David Wills



In 1991 in Amsterdam I began what would eventually become Beagle. Back then, I used the pages I tore from magazines to create collages, loosely bundling like images together for later use. In the intervening years, Beagle has grown into a significant archive and a useful resource. It not only provides fodder for collages but also valuable information on endless topics.

The name references the hounds who stay on the track of a scent — think Gromit, who always knows what’s going on, or the ship that Charles Darwin travelled on that led to his groundbreaking work, The Origin of Species.

My first exhibition, Extort, was of collages and happened years before I started art school. They tackled consumerism, commodification, monoculture, manipulation and sexuality.

Large-scale works have formed from collected images.

Magazines pulped since 2009*

Metric tonnes of paper*

Retail value in Euros of magazines pulped in Europe since 2009


I didn’t tally the number of magazines I pulped before 2009. I estimate that the figures quoted above be doubled, at least.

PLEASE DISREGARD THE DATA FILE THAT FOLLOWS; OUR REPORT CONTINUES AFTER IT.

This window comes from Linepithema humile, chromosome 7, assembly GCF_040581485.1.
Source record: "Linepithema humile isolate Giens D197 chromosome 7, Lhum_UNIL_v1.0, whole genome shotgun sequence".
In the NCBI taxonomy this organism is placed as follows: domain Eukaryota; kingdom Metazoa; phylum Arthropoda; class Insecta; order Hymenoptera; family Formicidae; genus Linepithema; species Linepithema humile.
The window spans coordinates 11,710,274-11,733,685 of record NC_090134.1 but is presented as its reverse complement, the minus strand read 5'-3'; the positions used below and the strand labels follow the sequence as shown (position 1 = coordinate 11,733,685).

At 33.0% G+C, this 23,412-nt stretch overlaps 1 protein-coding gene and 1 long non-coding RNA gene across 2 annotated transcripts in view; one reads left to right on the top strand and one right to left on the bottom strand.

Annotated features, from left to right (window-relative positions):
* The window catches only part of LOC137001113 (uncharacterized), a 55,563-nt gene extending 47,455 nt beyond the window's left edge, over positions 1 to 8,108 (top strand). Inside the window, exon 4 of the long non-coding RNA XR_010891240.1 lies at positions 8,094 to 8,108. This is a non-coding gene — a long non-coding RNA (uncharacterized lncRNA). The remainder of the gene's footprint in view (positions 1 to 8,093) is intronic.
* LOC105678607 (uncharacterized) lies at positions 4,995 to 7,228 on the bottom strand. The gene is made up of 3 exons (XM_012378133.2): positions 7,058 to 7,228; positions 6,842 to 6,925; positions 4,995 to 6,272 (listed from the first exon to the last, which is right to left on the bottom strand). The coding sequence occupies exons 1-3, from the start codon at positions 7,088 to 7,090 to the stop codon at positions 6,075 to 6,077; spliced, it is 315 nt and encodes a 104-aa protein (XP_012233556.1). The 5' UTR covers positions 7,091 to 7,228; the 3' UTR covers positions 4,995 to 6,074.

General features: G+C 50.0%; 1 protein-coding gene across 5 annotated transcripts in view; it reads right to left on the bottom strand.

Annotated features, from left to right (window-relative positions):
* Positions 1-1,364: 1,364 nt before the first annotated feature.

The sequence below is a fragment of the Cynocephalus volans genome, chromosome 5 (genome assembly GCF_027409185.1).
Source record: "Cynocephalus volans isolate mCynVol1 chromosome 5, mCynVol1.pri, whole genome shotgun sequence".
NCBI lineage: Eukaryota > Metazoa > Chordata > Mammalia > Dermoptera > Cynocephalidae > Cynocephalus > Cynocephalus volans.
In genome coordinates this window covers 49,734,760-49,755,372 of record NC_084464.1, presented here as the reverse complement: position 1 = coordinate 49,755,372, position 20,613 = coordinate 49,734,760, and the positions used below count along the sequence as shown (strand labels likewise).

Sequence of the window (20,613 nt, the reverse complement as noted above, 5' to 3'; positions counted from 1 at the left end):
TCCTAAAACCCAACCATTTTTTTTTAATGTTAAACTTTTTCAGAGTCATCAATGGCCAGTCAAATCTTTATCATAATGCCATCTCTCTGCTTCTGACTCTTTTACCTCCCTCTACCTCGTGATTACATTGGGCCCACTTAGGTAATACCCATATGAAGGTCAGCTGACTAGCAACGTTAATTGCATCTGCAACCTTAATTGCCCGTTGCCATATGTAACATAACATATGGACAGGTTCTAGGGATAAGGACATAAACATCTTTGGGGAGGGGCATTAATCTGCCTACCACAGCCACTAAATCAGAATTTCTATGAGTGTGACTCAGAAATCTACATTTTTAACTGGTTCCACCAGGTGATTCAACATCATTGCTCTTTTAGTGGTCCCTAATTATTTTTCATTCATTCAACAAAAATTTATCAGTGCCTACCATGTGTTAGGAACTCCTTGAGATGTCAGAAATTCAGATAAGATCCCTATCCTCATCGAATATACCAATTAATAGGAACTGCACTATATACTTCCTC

In 2009, I painted my filing cabinets in colours chosen based on their name. This allowed me to file my tearsheets in idiosyncratic and unexpected ways.

Paint name colours include: bedazzled, forever bright, grey matter, logical, masterpiece, murky water, patriot, pollywaffle, power punch, pucker up, razzamatazz, scrumptious, shutterbug, smokey high, skyways, well-being and worldy.

From my first exhibition, Extort, this portrait could be based on any number of people—mostly men, I’d argue. This very early work, naive in its perspective, was trying to understand greed and the pursuit of money over, seemingly, all else. It’s a topic that continues to interest me. Capitalism often hums under the surface of my work. I’m curious as to why we allow some to pilfer everything and how that modus operandi is out of control.

related projects

Libidinal Cement

Libidinal Cement

Natural Characters

Natural Characters